These, along with a litany of other hopes for waste management, were supposed to be achieved by 2020.
While evidence to suggest that any of these goals have been met is hard to come by, there is some evidence that suggests they haven’t. One study published in August found that about 85% of the waste generated in Vietnam is being buried without treatment in landfill sites, of which 80% is unsanitary and pollutes the environment.
WWF-Viet Nam declined comment when asked how many, if any, of the measures had been achieved. But the organisation, which has been working to implement multiple plastic reduction projects in Phu Quoc, Ha Noi, Ho Chi Minh City and Long An province, still found signs to hope the prime minister’s latest directive from September will have a greater impact.
This directive is like guidance. It requires ministering agencies, government agencies, and people’s committees to ‘walk the walk’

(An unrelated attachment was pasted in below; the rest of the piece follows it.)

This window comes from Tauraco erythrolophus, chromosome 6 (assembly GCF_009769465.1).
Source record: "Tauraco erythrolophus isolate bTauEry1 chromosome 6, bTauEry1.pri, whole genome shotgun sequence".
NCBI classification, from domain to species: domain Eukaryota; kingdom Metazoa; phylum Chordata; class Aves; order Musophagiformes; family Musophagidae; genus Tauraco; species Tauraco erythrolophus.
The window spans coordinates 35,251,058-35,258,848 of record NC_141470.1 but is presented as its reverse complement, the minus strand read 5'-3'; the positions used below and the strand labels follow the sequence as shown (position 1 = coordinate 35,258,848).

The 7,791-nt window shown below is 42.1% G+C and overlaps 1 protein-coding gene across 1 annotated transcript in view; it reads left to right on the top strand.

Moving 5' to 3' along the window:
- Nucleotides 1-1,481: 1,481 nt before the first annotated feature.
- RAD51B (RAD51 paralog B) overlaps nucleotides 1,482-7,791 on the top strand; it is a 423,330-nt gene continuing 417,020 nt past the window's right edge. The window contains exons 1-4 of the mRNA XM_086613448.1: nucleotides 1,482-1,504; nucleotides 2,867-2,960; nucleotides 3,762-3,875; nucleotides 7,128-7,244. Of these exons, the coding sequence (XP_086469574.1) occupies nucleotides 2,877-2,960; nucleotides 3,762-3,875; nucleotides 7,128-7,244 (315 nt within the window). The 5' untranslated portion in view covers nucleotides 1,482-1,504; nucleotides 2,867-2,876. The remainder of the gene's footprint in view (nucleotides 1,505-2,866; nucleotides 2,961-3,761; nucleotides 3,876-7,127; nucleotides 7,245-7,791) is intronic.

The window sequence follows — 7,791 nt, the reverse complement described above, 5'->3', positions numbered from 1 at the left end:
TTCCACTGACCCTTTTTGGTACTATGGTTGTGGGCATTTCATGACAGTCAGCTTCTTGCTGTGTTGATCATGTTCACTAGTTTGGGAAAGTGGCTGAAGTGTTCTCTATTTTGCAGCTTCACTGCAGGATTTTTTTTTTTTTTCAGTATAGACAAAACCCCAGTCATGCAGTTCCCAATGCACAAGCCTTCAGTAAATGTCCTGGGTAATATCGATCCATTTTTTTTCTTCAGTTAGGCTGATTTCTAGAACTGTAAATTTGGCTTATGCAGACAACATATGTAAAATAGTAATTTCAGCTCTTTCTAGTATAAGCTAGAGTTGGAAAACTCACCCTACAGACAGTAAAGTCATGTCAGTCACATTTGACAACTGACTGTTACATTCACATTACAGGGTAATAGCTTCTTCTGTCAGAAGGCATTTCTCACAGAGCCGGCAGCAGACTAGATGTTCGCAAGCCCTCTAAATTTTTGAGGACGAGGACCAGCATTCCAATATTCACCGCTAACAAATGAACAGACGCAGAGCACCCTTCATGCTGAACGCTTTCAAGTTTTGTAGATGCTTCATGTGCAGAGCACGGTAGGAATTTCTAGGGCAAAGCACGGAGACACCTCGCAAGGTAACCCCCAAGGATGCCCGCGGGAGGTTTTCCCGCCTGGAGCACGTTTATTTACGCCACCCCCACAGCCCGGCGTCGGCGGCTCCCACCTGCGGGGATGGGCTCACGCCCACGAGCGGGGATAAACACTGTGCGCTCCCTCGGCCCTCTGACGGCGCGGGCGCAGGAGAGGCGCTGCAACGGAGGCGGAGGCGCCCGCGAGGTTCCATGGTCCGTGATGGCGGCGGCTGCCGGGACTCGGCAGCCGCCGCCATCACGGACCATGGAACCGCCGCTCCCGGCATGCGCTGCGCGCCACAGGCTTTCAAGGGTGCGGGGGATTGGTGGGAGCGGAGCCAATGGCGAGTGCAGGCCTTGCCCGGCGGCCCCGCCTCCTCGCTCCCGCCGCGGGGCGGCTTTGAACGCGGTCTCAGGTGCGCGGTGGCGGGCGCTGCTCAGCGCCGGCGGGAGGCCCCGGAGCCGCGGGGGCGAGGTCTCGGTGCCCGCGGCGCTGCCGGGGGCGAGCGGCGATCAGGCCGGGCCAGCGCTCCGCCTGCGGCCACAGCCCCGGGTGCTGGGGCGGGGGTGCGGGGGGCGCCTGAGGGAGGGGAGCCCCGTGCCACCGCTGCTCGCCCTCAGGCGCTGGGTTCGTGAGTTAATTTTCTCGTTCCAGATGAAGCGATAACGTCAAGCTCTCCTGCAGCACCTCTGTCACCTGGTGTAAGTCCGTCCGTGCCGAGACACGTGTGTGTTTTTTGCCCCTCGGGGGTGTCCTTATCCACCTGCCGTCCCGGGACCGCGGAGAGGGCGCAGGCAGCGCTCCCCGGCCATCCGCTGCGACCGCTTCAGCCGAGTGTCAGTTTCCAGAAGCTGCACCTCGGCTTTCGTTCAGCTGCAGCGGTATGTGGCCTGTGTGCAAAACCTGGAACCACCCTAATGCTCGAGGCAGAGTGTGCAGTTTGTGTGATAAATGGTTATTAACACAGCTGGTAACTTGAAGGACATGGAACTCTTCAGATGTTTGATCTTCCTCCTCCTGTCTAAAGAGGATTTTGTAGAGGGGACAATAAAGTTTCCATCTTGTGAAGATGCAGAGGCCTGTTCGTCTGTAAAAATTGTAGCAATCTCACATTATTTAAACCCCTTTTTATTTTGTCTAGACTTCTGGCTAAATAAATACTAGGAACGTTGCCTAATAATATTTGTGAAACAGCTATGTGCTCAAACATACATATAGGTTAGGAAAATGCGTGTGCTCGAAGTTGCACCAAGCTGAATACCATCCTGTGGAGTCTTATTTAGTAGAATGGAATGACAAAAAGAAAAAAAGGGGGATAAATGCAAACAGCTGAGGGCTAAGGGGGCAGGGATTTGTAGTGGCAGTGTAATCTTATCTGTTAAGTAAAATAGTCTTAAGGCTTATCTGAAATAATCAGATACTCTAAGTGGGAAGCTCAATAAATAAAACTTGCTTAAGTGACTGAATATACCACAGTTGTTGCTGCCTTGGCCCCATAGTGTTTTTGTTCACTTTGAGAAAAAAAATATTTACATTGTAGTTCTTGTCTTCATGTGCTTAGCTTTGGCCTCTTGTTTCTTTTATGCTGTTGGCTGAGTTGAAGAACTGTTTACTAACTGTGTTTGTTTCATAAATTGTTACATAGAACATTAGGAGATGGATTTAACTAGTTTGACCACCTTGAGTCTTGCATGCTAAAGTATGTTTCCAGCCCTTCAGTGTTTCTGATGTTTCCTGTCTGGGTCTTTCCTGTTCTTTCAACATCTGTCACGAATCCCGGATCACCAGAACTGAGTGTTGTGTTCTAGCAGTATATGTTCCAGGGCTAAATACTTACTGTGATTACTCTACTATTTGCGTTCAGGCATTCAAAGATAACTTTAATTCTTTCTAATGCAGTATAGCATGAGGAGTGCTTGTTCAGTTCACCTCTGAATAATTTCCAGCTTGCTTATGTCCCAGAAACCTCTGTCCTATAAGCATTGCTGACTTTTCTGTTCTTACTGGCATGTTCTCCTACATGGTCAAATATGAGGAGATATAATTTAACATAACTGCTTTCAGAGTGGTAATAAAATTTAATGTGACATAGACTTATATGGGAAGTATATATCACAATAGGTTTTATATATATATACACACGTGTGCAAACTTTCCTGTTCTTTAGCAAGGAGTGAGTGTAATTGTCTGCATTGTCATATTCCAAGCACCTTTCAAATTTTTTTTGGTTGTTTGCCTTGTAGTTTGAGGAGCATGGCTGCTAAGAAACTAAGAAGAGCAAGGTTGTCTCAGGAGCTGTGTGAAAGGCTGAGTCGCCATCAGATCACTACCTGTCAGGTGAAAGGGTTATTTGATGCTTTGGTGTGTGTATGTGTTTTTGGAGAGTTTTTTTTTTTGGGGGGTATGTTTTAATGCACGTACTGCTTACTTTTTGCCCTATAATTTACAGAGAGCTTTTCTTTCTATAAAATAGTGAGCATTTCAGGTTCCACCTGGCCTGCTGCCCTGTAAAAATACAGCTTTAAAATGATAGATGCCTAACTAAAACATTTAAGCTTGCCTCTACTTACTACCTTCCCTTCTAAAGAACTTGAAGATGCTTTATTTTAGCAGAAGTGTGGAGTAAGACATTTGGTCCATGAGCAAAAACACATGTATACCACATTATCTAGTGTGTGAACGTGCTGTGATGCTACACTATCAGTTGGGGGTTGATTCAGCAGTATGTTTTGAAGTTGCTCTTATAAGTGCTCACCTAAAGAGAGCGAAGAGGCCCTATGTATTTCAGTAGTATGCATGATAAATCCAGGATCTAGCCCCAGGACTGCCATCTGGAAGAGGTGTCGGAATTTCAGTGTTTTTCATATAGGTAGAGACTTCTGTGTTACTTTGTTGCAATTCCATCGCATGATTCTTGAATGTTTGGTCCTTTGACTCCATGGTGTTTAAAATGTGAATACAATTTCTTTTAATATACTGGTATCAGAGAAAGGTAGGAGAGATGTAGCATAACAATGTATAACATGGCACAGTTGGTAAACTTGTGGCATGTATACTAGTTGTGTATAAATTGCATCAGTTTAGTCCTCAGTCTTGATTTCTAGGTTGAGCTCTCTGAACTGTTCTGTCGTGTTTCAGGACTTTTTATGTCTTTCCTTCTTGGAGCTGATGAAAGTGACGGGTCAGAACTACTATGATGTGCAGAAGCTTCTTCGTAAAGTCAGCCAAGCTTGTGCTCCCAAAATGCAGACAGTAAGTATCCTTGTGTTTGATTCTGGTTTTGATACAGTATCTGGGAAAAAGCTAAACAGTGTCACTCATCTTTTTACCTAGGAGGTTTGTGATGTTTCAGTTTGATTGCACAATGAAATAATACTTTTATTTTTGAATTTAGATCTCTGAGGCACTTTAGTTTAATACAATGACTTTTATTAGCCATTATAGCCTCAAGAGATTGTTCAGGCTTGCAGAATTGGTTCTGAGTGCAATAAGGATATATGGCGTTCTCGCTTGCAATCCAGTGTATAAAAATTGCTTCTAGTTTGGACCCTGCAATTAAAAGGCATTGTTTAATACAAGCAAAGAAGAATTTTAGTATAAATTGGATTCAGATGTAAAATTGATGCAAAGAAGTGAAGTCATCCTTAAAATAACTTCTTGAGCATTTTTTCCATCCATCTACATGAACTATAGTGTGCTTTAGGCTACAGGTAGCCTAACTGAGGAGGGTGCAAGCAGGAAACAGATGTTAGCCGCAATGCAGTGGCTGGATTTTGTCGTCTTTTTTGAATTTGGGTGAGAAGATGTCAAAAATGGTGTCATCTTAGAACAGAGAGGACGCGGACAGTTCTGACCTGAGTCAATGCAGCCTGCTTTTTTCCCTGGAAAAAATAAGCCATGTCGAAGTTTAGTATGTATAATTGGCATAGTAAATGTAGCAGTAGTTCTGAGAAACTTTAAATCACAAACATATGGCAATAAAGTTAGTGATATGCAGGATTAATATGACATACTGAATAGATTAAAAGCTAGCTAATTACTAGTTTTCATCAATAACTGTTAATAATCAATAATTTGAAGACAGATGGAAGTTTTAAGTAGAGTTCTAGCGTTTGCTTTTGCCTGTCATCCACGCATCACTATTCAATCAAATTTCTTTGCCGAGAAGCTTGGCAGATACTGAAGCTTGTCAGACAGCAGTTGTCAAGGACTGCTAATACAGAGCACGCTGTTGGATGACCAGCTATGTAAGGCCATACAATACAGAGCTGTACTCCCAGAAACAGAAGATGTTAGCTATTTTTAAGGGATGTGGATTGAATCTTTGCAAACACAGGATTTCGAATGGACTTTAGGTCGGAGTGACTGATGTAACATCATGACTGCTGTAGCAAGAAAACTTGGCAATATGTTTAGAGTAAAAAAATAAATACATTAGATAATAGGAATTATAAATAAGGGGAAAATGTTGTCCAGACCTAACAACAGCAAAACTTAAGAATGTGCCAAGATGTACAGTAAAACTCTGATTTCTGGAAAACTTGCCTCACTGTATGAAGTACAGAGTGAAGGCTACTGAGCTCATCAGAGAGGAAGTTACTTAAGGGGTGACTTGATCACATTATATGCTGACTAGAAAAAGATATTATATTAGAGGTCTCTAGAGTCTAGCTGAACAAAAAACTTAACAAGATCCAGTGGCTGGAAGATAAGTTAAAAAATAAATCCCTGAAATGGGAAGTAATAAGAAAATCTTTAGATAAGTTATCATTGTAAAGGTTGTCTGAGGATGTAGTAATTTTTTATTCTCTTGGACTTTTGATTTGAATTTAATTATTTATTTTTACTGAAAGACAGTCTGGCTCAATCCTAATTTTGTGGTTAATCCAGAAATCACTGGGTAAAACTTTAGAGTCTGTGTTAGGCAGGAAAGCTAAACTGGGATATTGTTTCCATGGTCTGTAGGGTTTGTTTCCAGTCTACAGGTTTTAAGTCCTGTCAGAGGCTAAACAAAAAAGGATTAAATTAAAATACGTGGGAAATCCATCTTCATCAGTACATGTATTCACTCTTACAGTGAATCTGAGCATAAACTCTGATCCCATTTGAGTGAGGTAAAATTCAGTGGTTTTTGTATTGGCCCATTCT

Pham Manh Hoai, Plastic Policy and EPR Coordinator at WWF-Viet Nam told the Globe that he appreciated the recent efforts from the government to combat plastic pollution.
“The [latest directive] shows that plastic pollution is seen as one of the biggest environmental challenges, and Vietnam needs to take action to tackle this pollution issue,” Pham said.
While recent efforts focus on legal framework interventions aimed at tackling plastic pollution, this new directive looks at more practical measures at reducing plastic waste according to WWF-Viet Nam.
“This directive is like guidance. It requires ministering agencies, government agencies, and people’s committees to ‘walk the walk’,” Pham said.
Pham pointed to WWF-Viet Nam’s joint effort with embassies and international organisations last year to combat plastic pollution in Vietnam through reducing single-use plastic items in offices. But, while a reduction in plastic items in offices is a step forward, the greater issue is plastic waste among non-office workers and people in their everyday lives.
One 2019 survey conducted by WWF-Viet Nam in Hanoi and Ho Chi Minh City found that only 31% of families sort waste at the source, and 55% of waste collectors classify waste. Meanwhile, 77% of people had limited knowledge, or absolutely no information, about the nature and origin of plastics as a material.